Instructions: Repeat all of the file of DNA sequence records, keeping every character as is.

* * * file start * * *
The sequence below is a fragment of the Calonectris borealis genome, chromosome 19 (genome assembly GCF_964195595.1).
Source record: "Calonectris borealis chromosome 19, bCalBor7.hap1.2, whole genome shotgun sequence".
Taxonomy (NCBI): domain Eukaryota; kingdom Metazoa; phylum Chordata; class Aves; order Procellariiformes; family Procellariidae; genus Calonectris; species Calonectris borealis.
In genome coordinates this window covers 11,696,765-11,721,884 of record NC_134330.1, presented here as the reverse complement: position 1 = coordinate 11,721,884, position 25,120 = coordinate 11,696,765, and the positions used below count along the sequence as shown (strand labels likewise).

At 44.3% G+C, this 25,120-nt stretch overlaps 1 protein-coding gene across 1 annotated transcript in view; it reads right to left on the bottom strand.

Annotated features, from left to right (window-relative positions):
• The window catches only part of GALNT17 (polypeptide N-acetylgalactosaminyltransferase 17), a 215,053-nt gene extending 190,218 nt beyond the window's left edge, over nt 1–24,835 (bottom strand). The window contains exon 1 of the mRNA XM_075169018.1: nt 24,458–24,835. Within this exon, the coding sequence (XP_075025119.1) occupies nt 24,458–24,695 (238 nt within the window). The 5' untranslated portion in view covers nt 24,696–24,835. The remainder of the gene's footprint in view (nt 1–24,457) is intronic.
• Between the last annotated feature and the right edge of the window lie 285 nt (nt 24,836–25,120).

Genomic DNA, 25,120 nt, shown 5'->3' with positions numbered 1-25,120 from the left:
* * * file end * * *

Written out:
The sequence below is a fragment of the Calonectris borealis genome, chromosome 19 (genome assembly GCF_964195595.1).
Source record: "Calonectris borealis chromosome 19, bCalBor7.hap1.2, whole genome shotgun sequence".
Taxonomy (NCBI): domain Eukaryota; kingdom Metazoa; phylum Chordata; class Aves; order Procellariiformes; family Procellariidae; genus Calonectris; species Calonectris borealis.
In genome coordinates this window covers 11,696,765-11,721,884 of record NC_134330.1, presented here as the reverse complement: position 1 = coordinate 11,721,884, position 25,120 = coordinate 11,696,765, and the positions used below count along the sequence as shown (strand labels likewise).

At 44.3% G+C, this 25,120-nt stretch overlaps 1 protein-coding gene across 1 annotated transcript in view; it reads right to left on the bottom strand.

Annotated features, from left to right (window-relative positions):
• The window catches only part of GALNT17 (polypeptide N-acetylgalactosaminyltransferase 17), a 215,053-nt gene extending 190,218 nt beyond the window's left edge, over nt 1–24,835 (bottom strand). The window contains exon 1 of the mRNA XM_075169018.1: nt 24,458–24,835. Within this exon, the coding sequence (XP_075025119.1) occupies nt 24,458–24,695 (238 nt within the window). The 5' untranslated portion in view covers nt 24,696–24,835. The remainder of the gene's footprint in view (nt 1–24,457) is intronic.
• Between the last annotated feature and the right edge of the window lie 285 nt (nt 24,836–25,120).

Genomic DNA, 25,120 nt, shown 5'->3' with positions numbered 1-25,120 from the left: